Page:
Healthcare should stop asking “Who Moved My Patients?”

By Tom Fee

Twenty-five years ago, Ken Blanchard and Spencer Johnson PhD released “Who Moved My Cheese?”, transforming the way we think about strategic change. The time has come for healthcare leaders to stop asking “Who Moved My Patients?” and start building new care delivery models for today’s patient needs.

“Who Moved My Cheese?” uses the analogy of two mice in a box with a maze and a cheese reward. The mice (Sniff and Scurry) are introduced to the box and they quickly find the cheese. They become very good at going to the same places and doing the same things to find the cheese. But when the cheese is moved, they become frustrated and stressed. They continue doing the same things and going to the same places even if the cheese is no longer there. In the end, if they do not go outside the box to find the cheese, they starve.

The analogy applies to healthcare where providers have spent decades building the “box” and doctors have learned how to find and care for patients inside it. But patients must “go to the box” to receive healthcare. In today’s consumer-centric world, however, more patients are moving outside the box and healthcare leaders are struggling to adapt. Once patients require care outside the box, no amount of changing the box will help you find them. You have to think outside the box.

The healthcare box is more than hospital and medical office facilities. It is the strategic model of bringing “patients to doctors” (P2D) in order to optimize physician productivity. If the new model is bringing “doctors to patients” (D2P, virtually), many of the old assumptions, methods and technology will only keep you trapped in the box. If the cheese has moved outside the box, you can no longer stay in the box to find the cheese – you have to break free of old conventions.

Virtual Care is a new model of delivering care outside the box that is challenging many fundamental methods and assumptions of traditional healthcare models. Providers who are stuck inside the old box (P2D) are hobbling new “doctor to patient” (D2P) virtual models with old practices, overhead and tools that are unnecessary, burdensome and costly. Clearly there are patient safety requirements, but new methods can simplify and streamline the approach to make it more productive with better outcomes outside the box.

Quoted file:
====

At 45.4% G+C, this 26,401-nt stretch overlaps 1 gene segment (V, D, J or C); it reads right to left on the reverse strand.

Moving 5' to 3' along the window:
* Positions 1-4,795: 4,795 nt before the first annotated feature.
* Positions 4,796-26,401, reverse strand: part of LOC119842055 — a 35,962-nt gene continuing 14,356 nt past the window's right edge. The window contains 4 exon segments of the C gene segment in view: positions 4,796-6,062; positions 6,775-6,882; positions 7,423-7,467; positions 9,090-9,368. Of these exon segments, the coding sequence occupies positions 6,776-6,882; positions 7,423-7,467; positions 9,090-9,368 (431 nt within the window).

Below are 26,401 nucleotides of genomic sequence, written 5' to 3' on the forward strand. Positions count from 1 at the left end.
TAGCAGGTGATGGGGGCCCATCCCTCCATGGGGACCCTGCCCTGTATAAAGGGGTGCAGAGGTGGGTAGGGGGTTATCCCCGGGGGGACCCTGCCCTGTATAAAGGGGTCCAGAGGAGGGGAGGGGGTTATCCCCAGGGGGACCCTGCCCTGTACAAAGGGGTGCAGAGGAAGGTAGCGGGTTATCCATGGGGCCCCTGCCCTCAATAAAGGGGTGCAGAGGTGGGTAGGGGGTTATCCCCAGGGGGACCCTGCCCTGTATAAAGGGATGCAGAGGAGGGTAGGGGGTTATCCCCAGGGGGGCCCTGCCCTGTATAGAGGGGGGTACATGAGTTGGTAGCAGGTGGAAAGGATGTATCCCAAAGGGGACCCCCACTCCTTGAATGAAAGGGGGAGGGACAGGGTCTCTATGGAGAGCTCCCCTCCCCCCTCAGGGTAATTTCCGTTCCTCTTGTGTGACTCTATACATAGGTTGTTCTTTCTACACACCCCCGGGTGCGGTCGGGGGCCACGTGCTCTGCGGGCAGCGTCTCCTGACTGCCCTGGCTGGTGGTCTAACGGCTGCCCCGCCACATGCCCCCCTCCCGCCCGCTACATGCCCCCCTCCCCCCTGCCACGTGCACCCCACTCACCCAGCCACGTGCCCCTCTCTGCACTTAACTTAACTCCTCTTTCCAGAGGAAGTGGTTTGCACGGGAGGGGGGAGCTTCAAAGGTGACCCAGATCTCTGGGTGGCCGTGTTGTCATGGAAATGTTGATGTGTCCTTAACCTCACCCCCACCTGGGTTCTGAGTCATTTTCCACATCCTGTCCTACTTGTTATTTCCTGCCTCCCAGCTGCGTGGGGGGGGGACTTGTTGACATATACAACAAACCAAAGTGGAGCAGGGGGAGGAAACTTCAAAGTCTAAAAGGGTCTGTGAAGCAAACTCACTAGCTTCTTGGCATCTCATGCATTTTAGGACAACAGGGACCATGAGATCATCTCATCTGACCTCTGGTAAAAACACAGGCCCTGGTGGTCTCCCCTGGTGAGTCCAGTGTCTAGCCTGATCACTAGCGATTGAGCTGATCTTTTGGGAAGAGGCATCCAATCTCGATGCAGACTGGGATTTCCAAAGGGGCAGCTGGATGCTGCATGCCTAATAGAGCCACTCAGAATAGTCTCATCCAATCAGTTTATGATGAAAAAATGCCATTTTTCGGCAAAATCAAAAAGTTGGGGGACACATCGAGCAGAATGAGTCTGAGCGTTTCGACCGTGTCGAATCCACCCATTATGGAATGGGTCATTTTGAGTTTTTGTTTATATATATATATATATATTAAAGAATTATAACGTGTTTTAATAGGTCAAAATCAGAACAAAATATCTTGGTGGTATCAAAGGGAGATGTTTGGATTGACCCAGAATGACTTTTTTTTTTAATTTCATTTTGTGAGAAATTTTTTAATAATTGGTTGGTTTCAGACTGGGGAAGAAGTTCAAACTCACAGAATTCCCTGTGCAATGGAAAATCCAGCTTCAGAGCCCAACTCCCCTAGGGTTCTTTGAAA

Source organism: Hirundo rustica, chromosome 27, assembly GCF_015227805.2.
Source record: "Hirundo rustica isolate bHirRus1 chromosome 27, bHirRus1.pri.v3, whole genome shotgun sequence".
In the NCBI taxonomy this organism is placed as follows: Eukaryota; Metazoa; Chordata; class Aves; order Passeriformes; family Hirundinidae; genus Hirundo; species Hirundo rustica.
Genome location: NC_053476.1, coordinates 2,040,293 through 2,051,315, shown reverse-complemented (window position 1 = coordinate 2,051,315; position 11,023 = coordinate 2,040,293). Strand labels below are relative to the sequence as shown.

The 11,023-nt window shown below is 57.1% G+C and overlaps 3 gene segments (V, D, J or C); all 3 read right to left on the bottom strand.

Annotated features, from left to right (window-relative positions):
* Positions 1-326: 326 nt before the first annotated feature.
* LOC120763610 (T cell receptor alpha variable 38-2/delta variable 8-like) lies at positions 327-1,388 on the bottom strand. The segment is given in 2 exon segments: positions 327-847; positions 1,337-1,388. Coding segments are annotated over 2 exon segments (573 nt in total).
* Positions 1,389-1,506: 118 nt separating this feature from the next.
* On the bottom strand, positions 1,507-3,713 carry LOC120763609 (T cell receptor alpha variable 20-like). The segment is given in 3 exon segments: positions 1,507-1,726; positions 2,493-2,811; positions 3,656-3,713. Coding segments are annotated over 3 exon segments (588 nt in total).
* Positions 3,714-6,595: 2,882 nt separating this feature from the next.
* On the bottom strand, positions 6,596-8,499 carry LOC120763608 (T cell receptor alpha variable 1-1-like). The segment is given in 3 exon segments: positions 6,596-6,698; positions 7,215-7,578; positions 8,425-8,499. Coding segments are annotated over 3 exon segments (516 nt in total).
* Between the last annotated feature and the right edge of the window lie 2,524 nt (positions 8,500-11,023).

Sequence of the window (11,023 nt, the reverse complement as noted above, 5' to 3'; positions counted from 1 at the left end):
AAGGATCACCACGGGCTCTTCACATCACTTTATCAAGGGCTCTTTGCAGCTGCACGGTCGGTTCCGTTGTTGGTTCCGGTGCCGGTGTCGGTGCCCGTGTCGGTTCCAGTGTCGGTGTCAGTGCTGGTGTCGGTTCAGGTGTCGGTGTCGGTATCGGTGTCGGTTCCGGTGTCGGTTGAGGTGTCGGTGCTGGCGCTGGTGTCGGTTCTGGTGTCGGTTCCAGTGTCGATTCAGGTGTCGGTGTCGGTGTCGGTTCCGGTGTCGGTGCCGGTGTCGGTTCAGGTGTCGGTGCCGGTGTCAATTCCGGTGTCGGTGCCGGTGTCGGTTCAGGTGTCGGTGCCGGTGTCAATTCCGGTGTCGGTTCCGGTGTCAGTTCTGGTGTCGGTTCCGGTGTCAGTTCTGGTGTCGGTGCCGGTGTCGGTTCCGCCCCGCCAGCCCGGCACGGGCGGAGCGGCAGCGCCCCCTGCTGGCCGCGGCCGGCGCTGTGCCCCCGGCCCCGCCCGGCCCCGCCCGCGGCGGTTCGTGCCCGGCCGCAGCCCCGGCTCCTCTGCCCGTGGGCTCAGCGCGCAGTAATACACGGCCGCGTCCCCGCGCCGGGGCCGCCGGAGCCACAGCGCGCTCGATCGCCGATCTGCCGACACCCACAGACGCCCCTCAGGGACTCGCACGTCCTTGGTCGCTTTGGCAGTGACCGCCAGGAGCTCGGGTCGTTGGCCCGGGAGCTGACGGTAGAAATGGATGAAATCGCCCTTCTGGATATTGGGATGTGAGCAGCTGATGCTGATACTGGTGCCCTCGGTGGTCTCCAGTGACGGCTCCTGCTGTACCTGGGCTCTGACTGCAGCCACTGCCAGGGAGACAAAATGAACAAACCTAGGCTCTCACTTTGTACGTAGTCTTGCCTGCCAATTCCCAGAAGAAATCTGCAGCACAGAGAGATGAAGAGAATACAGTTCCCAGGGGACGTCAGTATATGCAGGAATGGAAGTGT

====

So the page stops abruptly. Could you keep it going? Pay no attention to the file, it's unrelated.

An example of this new D2P virtual care delivery model is happening in long-term care. At The Carpenter Health Network, Dr Jim Ratliff needed to find a new way to take care of more nursing home patients across numerous locations without hiring more providers. Typically, one medical director can manage two nursing homes by driving for two visits per week to each location, resulting in days of delay in caring for patients. But hiring 3-4 medical directors to provide for the patients across six nursing homes is too expensive and not responsive to high-risk patient needs, resulting in too many patient transports to emergency rooms. To improve patient outcomes and physician productivity, Dr Ratliff developed a new D2P model using a virtual care solution, changing the practices, roles and tools to create an “out of the box” care delivery model that reduces costs and improves quality, service and satisfaction. Working remotely to direct nurses, who are wearing virtual reality headsets, the remote physician can now cover all six facilities within minutes (not days) of patient needs. Patient admission assessments and care plans are completed within a few hours of admission, not days or weeks. Patient symptoms are assessed in real time with immediate treatment and adjustments that reduce escalation and hospital trips. And, remote nurses can use the headsets to guide nursing assistants to support patient care needs. One doctor can now provide the same coverage as three physicians with corresponding increases in productivity and volume.